Faculty Mentor

Meredith Redlin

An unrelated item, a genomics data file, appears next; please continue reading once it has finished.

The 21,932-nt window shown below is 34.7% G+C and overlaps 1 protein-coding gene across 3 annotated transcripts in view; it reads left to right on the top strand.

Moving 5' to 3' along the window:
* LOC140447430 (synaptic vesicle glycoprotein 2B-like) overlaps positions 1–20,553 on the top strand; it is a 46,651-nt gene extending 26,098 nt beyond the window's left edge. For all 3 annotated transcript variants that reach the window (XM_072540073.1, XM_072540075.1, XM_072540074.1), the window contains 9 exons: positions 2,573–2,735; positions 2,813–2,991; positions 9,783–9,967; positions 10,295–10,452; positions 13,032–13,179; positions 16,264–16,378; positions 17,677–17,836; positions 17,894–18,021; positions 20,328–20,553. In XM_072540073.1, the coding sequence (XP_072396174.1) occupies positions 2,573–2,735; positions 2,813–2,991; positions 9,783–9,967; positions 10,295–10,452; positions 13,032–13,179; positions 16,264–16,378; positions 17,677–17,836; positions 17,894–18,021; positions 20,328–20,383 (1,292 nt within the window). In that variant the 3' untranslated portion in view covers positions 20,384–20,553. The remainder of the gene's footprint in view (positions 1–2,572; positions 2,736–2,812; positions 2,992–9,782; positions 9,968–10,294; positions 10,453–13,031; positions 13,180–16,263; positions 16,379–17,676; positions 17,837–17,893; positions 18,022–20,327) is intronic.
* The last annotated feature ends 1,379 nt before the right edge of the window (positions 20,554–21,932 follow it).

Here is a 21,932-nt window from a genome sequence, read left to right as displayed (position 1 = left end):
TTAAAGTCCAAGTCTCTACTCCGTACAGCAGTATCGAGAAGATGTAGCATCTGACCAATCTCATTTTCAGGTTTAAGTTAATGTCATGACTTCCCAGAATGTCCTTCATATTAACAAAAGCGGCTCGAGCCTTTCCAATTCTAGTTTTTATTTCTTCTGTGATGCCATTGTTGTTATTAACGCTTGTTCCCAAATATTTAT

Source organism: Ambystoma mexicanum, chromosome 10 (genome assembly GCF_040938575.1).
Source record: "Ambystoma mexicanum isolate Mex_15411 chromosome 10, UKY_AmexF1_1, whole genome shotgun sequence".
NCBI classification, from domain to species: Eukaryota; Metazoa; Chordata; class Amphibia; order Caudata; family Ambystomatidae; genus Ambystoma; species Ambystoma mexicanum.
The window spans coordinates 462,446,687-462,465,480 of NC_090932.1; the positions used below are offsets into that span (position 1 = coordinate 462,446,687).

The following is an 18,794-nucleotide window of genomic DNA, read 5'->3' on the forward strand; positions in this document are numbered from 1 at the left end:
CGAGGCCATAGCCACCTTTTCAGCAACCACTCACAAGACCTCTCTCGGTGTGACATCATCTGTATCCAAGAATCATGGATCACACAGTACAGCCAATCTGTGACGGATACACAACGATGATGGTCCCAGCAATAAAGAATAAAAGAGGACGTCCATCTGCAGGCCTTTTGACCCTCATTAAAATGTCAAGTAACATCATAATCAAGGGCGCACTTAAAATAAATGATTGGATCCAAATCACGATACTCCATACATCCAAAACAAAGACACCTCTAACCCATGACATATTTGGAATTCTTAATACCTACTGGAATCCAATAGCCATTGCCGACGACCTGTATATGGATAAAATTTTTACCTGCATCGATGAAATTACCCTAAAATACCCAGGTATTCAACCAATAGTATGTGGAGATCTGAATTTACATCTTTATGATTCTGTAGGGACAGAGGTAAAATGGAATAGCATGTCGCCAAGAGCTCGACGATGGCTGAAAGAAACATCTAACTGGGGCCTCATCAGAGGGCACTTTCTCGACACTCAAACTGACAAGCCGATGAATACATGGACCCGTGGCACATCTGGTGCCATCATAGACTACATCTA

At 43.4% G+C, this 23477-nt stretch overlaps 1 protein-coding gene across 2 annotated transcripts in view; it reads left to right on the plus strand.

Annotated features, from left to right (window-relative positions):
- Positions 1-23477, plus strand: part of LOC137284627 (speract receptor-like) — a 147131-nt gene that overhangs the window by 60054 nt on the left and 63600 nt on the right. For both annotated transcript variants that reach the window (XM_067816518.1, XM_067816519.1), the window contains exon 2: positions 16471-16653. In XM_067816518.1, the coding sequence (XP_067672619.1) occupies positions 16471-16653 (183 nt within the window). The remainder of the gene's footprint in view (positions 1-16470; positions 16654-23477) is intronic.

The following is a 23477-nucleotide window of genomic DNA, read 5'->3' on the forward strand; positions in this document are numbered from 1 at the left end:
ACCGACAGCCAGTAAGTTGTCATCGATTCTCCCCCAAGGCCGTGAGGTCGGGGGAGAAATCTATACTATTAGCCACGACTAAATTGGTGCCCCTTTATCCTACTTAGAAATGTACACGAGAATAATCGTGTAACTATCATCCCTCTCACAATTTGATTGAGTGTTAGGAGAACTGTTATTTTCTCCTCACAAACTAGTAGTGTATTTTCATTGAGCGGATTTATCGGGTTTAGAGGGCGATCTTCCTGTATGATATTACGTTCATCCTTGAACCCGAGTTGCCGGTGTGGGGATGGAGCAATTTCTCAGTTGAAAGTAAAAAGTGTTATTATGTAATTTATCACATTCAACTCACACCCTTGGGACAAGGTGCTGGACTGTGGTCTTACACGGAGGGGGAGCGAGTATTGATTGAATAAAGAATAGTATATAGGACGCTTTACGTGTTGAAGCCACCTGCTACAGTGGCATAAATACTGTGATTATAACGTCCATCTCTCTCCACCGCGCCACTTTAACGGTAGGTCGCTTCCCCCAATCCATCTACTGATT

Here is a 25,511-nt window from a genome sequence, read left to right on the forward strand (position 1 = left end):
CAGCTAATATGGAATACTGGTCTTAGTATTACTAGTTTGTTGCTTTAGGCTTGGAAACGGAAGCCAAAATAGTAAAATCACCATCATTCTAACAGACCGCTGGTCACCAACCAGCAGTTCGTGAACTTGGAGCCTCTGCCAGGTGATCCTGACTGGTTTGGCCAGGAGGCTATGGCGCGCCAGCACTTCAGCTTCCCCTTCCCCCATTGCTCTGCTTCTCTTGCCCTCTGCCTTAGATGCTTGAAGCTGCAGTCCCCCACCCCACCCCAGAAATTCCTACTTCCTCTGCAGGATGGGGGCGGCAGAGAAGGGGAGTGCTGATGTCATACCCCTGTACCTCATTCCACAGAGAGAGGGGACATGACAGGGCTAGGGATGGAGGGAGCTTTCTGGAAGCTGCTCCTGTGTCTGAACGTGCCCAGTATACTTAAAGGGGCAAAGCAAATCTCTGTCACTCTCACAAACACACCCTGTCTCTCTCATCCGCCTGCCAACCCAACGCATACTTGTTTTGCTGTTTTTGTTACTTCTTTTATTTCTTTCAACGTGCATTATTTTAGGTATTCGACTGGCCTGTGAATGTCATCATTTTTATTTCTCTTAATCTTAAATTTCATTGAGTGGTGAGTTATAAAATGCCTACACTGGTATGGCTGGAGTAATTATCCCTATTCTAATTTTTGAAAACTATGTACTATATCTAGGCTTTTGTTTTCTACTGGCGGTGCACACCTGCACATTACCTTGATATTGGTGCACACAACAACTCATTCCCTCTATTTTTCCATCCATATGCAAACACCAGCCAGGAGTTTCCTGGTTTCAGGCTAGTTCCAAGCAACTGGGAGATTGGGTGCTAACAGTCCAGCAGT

Past research has shown white privilege, or the tendency of a certain group of people to receive increased opportunities and access to the benefits of society, to be commonly experienced by people identifying themselves as “white” (McIntosh, 1989). In this study, we explored the relationship between the race of participants and their reported experience of white privilege. The present study examined if this concept is applicable and holds true in current society among Midwestern undergraduate students and the general public in a Midwestern state. A total of 329 participants (46 undergraduate students and 283 from the general public) in a nonrandom sample answered a modified version of Peggy McIntosh’s White Privilege Survey (1988) to measure their experience of white privilege. The results revealed that whites experienced the highest degree of white privilege among the general public’s responses, the undergraduate students’ responses, and my own personal responses. However, the general public reported a lesser perception of white privilege (M=1.8601) overall compared to the undergraduate classes (fall: M=1.6850, spring: M=1.7461) and my own responses (M=1.1975). The results supported my hypothesis that white privilege is a factor in the general public in the state and in the fall undergraduate class of which I was a student. I also predicted that females would report less white privilege experience compared to males, which was confirmed. Identifying the occurrence of white privilege serves an important purpose of highlighting its presence and potential negative effects to those who are unaware of its influence.



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